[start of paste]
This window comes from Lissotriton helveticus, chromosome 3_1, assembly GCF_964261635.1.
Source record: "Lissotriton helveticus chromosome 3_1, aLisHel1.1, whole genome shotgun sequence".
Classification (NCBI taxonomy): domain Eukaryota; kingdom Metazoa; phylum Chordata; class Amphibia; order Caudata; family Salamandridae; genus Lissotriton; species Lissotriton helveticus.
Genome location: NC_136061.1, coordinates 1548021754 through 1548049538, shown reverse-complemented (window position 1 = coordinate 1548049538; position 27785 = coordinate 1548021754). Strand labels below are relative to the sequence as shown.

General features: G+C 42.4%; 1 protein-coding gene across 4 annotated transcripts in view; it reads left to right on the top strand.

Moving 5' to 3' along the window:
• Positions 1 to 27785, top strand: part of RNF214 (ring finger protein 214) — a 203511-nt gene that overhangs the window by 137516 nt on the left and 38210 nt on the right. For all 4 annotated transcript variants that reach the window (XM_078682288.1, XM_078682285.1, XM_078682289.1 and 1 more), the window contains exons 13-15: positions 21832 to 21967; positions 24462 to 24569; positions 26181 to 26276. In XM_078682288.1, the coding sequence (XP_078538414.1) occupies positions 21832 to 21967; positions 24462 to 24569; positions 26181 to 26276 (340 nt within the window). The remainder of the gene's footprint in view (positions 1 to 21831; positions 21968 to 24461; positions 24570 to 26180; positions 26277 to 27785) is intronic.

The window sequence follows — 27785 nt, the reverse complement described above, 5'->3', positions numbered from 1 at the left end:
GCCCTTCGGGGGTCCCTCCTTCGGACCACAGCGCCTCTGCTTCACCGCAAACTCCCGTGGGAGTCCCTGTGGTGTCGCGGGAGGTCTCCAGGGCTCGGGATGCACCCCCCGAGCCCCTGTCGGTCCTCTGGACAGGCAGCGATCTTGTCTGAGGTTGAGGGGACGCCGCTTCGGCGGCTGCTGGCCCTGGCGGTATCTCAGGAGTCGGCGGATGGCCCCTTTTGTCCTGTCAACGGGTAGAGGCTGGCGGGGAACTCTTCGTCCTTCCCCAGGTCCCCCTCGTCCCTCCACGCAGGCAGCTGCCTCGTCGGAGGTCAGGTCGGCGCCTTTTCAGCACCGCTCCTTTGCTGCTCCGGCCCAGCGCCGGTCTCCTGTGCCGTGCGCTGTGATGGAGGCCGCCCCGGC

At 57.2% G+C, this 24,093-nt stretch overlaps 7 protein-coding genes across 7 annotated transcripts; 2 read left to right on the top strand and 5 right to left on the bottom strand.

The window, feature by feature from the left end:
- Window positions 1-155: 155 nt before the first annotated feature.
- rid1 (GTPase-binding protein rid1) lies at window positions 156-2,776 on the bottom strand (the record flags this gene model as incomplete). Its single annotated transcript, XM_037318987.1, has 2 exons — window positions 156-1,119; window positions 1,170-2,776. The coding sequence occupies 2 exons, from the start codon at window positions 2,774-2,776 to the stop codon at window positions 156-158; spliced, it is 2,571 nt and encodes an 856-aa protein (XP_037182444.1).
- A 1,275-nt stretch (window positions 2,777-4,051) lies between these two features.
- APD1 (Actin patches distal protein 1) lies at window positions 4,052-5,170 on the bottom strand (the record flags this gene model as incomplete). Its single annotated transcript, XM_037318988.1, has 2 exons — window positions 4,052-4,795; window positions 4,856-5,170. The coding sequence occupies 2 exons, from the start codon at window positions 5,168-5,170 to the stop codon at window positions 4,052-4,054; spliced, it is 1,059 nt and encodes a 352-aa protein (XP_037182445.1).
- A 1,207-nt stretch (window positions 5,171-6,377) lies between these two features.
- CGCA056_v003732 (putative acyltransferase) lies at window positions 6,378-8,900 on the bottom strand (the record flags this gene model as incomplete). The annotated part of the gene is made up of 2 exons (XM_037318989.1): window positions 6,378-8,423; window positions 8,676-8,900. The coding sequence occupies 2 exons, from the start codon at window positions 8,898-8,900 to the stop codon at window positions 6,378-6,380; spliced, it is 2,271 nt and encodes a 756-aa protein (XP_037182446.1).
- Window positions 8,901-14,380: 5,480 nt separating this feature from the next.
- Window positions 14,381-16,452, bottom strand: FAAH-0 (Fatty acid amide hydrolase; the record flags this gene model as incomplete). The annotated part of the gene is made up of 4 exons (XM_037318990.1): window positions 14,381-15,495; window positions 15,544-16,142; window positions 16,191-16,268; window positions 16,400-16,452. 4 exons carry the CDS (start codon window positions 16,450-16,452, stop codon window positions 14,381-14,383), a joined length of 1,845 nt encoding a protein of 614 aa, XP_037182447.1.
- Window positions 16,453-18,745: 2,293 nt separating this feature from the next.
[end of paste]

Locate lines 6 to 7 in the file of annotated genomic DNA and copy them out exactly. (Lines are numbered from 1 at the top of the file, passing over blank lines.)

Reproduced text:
Moving 5' to 3' along the window:
• Positions 1 to 27785, top strand: part of RNF214 (ring finger protein 214) — a 203511-nt gene that overhangs the window by 137516 nt on the left and 38210 nt on the right. For all 4 annotated transcript variants that reach the window (XM_078682288.1, XM_078682285.1, XM_078682289.1 and 1 more), the window contains exons 13-15: positions 21832 to 21967; positions 24462 to 24569; positions 26181 to 26276. In XM_078682288.1, the coding sequence (XP_078538414.1) occupies positions 21832 to 21967; positions 24462 to 24569; positions 26181 to 26276 (340 nt within the window). The remainder of the gene's footprint in view (positions 1 to 21831; positions 21968 to 24461; positions 24570 to 26180; positions 26277 to 27785) is intronic.